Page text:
The kneejerk reaction of clueless sports media types is that the Vegas Golden Knights are in the midst of a ‘disappointing season’ after their unprecedented success last year. That’s really not the case. Vegas didn’t exactly come flying out of the gate but they’ve since found their footing and currently stand at 5th place in the Western Conference. Worth noting that the team that beat them in the Stanley Cup Finals–the Washington Capitals–are also in 5th place in the East. There are few things more difficult than competing for a Stanley Cup, win or lose. For Vegas to be where they are demonstrates the quality of their organization. They certainly have nothing to be ashamed of with their performance this season.
That being said, they’re not in exceptional form at the moment having lost 7 of their last 10 games (3-7-0). Last season they were dominant on their home ice at T-Mobile Arena but this year not so much. They’ve now lost five straight games on home ice and it won’t get any easier on Saturday as the Nashville Predators come to town. What’s happening here is pretty obvious–teams that overlooked the ‘expansion team’ last year are completely focused this year. Games that were last year a distraction from a fun trip to Las Vegas are now ‘circled’ on the schedule. Quality teams like the Toronto Maple Leafs–who beat them in their previous outing–know that they’re facing a real hockey team and approach them accordingly. Lower tier teams like the Arizona Coyotes consider a matchup in Vegas against the Knights a ‘big game’.
None of this is unhealthy or an indictment of the Vegas hockey team. To the contrary, this is the basic dynamic that any good team faces on their home ice. The real story here is that in the span of one season Vegas has gone from an ‘expansion team’ to just another solid Western Conference team. That might be a bigger accomplishment than making the Stanley Cup Finals in their debut season. A finals run could be attributed to a number of factors including ‘getting hot’ at the right time. Transforming the team from ‘new kid on the block’ to a solid NHL franchise in record time is a testament to the Knights and the quality people they have running the show in the 702.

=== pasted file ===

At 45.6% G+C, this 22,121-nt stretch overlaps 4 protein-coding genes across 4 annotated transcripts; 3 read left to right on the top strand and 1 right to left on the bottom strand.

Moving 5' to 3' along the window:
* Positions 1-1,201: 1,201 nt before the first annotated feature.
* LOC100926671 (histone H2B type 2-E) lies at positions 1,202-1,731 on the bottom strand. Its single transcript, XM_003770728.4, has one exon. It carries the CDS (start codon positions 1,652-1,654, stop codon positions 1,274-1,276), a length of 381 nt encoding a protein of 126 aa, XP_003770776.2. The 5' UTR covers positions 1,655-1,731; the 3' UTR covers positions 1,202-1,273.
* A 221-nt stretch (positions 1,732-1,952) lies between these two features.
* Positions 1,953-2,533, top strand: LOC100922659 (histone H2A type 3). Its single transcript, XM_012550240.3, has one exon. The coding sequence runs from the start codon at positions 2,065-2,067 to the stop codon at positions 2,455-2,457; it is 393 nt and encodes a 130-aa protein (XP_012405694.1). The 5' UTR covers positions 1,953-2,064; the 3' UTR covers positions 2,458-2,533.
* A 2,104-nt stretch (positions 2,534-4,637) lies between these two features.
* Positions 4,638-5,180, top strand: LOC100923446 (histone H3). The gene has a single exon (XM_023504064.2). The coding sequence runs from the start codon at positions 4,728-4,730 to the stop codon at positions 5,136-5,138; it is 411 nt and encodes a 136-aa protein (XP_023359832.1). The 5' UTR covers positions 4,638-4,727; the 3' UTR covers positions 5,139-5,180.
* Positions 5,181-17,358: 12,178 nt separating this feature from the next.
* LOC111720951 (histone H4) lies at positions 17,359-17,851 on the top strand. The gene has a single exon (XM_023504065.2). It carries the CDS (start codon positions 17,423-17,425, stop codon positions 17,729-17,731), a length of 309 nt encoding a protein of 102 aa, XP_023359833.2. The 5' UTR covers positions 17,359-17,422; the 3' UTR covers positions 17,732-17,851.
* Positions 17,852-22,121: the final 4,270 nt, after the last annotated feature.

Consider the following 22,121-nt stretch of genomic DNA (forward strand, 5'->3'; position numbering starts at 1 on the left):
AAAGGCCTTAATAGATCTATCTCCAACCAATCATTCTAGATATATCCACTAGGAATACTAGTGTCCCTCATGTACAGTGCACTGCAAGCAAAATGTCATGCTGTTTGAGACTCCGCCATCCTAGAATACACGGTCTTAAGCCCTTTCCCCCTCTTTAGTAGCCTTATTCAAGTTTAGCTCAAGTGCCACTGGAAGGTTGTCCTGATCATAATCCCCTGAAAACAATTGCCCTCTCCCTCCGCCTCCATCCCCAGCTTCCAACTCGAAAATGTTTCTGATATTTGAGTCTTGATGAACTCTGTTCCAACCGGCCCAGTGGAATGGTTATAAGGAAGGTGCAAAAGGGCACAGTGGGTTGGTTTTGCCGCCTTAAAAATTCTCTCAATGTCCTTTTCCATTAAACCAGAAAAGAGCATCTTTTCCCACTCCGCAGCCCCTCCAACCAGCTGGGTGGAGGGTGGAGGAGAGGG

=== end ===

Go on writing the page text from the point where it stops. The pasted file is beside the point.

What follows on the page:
Nashville is essentially doing what they do every season. The Predators aren’t a flashy team but whenever you look at the standings you see that they’ve taken points in 7 of their last 10 games–like now when they’re entering on a 6-3-1 run. Some of the recent vintage Preds teams have been monstrous at Bridgestone Arena but played poorly on the road. Not this year, as Nashville is 15-10-4 away from home. Aside from their inexplicable struggle on the power play (#31 in the league) everything is humming right along. They may fall short of last year’s 53 wins but they’d gladly trade that President’s Trophy for a nice Stanley Cup run. The Western Conference is deep and dangerous this year but the Preds are well positioned to be a player. As he seem to do every year, GM David Poile added some nice depth to the team late parlaying a couple of draft picks into Brian Boyle and Cody McLeod.
Just can’t pass up Nashville as a small underdog against the Golden Knights at T-Mobile. Preds have now won three straight against last year’s Western Conference champion including both meetings this year. Nashville is in a crucial scheduling stretch–they have a big rematch game on February 26 against red hot St. Louis but between this game and that one they’ve got a lot of ‘winnable’ games. Nashville will face Vegas tonight, play at Dallas on Tuesday and then three home games against lower table teams Los Angeles, Colorado and Edmonton. Dallas is the only playoff qualified team of the bunch and they’ve got a tenuous grasp on 8th place. Nashville could run the table over the next couple of weeks and without a looming ‘circled’ game should be plenty focused here.